Keise Izuma, a lecturer in the department of psychology at the University of York in England, replies:
Cognitive dissonance is that uncomfortable feeling you get when you try to maintain two or more inconsistent beliefs at the same time or when you believe one thing but act in a contradictory way. For example, you commit to losing weight and then gorge on cake. The discrepancy can be unnerving, and people will often try to eliminate the dissonance by changing their attitudes. So to feel better about cheating on our diet, we may tell ourselves that we will go for a run tomorrow.
What is the neural explanation for this common type of psychological stress? Thanks to advances in imaging methods, especially functional MRI, researchers have recently identified key brain regions linked to cognitive dissonance. The area implicated most consistently is the posterior part of the medial frontal cortex (pMFC), known to play an important role in avoiding aversive outcomes, a powerful built-in survival instinct. In fMRI studies, when subjects lie to a peer despite knowing that lying is wrong—a task that puts their actions and beliefs in conflict—the pMFC lights up.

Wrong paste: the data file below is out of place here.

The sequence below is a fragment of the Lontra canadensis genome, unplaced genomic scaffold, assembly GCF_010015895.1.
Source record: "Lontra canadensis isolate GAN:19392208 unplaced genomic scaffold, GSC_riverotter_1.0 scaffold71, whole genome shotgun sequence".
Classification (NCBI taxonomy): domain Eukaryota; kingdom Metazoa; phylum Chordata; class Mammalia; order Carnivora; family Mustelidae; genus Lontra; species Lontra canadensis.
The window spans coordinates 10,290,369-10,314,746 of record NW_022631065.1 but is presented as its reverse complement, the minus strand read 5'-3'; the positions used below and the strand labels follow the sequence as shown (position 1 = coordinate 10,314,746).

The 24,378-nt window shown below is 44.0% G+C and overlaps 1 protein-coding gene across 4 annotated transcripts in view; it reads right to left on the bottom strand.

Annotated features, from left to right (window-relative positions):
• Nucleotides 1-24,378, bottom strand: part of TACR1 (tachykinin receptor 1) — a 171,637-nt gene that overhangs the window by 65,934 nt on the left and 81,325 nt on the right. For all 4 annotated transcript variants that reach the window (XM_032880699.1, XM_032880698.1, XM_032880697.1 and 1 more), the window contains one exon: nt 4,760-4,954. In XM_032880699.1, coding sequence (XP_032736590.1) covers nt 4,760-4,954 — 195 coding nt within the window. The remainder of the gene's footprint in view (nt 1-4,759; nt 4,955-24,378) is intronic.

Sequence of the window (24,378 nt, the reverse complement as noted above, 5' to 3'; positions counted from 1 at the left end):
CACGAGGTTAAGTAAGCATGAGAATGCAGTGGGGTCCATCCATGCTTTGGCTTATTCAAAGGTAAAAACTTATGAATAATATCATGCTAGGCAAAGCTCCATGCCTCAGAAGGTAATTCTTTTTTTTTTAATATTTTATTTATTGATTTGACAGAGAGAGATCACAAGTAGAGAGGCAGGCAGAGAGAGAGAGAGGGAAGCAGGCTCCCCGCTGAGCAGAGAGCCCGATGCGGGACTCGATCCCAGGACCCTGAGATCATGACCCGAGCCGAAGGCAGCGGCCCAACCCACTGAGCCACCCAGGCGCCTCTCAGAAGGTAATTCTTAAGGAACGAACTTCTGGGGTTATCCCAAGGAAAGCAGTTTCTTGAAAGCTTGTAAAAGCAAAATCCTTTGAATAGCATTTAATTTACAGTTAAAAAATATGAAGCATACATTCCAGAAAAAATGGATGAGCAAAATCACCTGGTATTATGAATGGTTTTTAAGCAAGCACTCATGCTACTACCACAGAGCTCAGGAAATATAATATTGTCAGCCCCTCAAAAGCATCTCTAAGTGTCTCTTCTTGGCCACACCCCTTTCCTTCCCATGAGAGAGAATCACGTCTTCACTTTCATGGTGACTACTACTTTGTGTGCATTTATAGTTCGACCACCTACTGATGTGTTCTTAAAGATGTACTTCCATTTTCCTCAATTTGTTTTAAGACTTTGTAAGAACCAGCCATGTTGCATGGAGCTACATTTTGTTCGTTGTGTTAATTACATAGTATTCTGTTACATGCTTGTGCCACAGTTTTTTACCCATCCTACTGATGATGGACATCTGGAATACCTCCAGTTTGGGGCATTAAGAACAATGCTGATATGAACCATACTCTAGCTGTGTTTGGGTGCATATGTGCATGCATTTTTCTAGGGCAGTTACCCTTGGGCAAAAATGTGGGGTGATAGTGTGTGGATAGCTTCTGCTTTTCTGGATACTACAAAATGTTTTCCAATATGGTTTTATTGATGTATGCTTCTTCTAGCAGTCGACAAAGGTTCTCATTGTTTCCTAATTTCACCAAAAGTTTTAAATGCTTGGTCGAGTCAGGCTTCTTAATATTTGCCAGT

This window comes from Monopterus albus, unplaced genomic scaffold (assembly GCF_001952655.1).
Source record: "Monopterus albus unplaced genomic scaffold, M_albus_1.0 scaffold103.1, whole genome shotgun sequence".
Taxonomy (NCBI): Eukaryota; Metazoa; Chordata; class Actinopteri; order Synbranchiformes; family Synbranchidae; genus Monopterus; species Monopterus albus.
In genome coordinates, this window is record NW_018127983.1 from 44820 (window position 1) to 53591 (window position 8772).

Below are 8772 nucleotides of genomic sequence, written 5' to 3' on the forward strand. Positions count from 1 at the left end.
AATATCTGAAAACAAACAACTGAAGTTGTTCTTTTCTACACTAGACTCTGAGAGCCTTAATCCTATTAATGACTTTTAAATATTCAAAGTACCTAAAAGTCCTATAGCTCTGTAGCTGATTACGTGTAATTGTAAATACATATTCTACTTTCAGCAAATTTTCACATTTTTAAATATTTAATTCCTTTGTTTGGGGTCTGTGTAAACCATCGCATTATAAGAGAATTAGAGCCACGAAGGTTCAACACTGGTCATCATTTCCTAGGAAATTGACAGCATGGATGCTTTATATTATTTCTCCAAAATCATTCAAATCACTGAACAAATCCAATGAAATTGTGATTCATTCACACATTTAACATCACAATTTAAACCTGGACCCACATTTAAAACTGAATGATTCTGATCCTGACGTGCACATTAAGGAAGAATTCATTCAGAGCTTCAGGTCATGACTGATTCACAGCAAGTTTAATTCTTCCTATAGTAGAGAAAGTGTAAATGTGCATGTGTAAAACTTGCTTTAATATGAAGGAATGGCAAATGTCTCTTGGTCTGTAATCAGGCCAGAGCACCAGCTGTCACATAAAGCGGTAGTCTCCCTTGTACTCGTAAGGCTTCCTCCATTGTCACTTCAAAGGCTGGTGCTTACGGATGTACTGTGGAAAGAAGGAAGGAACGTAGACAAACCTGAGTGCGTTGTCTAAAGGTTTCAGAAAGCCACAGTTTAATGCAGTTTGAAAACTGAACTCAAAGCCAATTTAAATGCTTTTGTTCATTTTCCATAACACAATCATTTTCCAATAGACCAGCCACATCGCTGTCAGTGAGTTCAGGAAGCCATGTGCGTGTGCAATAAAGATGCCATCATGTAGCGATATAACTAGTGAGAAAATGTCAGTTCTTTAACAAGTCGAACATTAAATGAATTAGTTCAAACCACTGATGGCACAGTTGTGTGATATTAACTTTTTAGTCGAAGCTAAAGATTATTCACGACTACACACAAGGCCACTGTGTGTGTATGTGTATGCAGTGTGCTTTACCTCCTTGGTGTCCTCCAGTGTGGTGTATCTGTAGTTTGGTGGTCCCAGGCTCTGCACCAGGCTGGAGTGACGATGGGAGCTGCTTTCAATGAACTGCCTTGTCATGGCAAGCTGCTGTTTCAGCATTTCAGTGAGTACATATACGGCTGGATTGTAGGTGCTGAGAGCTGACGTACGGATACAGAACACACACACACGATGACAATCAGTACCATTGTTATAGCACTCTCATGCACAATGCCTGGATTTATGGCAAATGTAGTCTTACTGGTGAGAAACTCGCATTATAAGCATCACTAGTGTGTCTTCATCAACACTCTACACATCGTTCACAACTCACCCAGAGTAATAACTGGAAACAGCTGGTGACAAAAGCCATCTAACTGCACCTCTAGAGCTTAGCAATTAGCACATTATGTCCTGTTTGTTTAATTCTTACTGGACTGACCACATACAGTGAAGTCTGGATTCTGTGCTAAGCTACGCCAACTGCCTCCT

Recently my colleagues and I demonstrated a causal link between pMFC activity and the attitude change required to reduce dissonance. We induced cognitive dissonance in 52 participants by having them rate two wallpapers. When asked to evaluate their choices on a second viewing, some participants realized that they had actually rejected their preferred wallpaper, whereas others had initially chosen their least favorite option. We found that by temporarily decreasing activity in the pMFC using a technique called transcranial magnetic stimulation (TMS), we could also diminish their attitude changes and their desire to create consistency.
Additional studies have revealed that cognitive dissonance engages other brain regions, such as the insula and dorsolateral prefrontal cortex (DLPFC). The insula, which processes emotions, often becomes more active when people are upset or angry, and the DLPFC is strongly associated with cognitive control. One study found that disrupting the activity of the DLPFC by zapping it with electrodes reduces the extent to which we try to rationalize our beliefs following cognitive dissonance.
Although people may think cognitive dissonance is a bad thing, it actually helps to keep us mentally healthy and happy. It may make us feel satisfied with our choices—or at least lets us justify them—especially when they cannot be easily reversed. Resolving dissonance may help prevent us from making bad choices or motivate us to make good ones. This desire to be at peace with our decisions might be just the thing to inspire us to go for that run after all.